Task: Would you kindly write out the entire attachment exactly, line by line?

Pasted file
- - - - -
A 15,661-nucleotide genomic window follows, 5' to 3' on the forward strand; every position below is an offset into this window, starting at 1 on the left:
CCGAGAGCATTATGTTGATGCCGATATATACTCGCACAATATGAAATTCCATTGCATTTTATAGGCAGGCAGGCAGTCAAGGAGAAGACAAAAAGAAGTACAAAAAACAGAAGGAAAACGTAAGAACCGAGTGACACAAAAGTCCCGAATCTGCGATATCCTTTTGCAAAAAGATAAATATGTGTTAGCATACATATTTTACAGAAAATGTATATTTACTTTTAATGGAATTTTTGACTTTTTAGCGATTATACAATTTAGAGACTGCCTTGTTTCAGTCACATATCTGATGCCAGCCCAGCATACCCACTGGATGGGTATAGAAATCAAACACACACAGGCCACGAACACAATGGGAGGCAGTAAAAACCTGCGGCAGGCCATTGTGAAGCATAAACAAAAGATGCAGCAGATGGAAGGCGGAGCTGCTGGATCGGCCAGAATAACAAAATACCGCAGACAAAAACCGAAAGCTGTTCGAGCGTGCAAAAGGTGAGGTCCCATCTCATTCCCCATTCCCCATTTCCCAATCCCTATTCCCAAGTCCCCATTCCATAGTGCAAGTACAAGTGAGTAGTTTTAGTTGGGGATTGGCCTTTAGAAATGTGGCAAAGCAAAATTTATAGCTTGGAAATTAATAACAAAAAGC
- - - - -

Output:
A 15,661-nucleotide genomic window follows, 5' to 3' on the forward strand; every position below is an offset into this window, starting at 1 on the left:
CCGAGAGCATTATGTTGATGCCGATATATACTCGCACAATATGAAATTCCATTGCATTTTATAGGCAGGCAGGCAGTCAAGGAGAAGACAAAAAGAAGTACAAAAAACAGAAGGAAAACGTAAGAACCGAGTGACACAAAAGTCCCGAATCTGCGATATCCTTTTGCAAAAAGATAAATATGTGTTAGCATACATATTTTACAGAAAATGTATATTTACTTTTAATGGAATTTTTGACTTTTTAGCGATTATACAATTTAGAGACTGCCTTGTTTCAGTCACATATCTGATGCCAGCCCAGCATACCCACTGGATGGGTATAGAAATCAAACACACACAGGCCACGAACACAATGGGAGGCAGTAAAAACCTGCGGCAGGCCATTGTGAAGCATAAACAAAAGATGCAGCAGATGGAAGGCGGAGCTGCTGGATCGGCCAGAATAACAAAATACCGCAGACAAAAACCGAAAGCTGTTCGAGCGTGCAAAAGGTGAGGTCCCATCTCATTCCCCATTCCCCATTTCCCAATCCCTATTCCCAAGTCCCCATTCCATAGTGCAAGTACAAGTGAGTAGTTTTAGTTGGGGATTGGCCTTTAGAAATGTGGCAAAGCAAAATTTATAGCTTGGAAATTAATAACAAAAAGC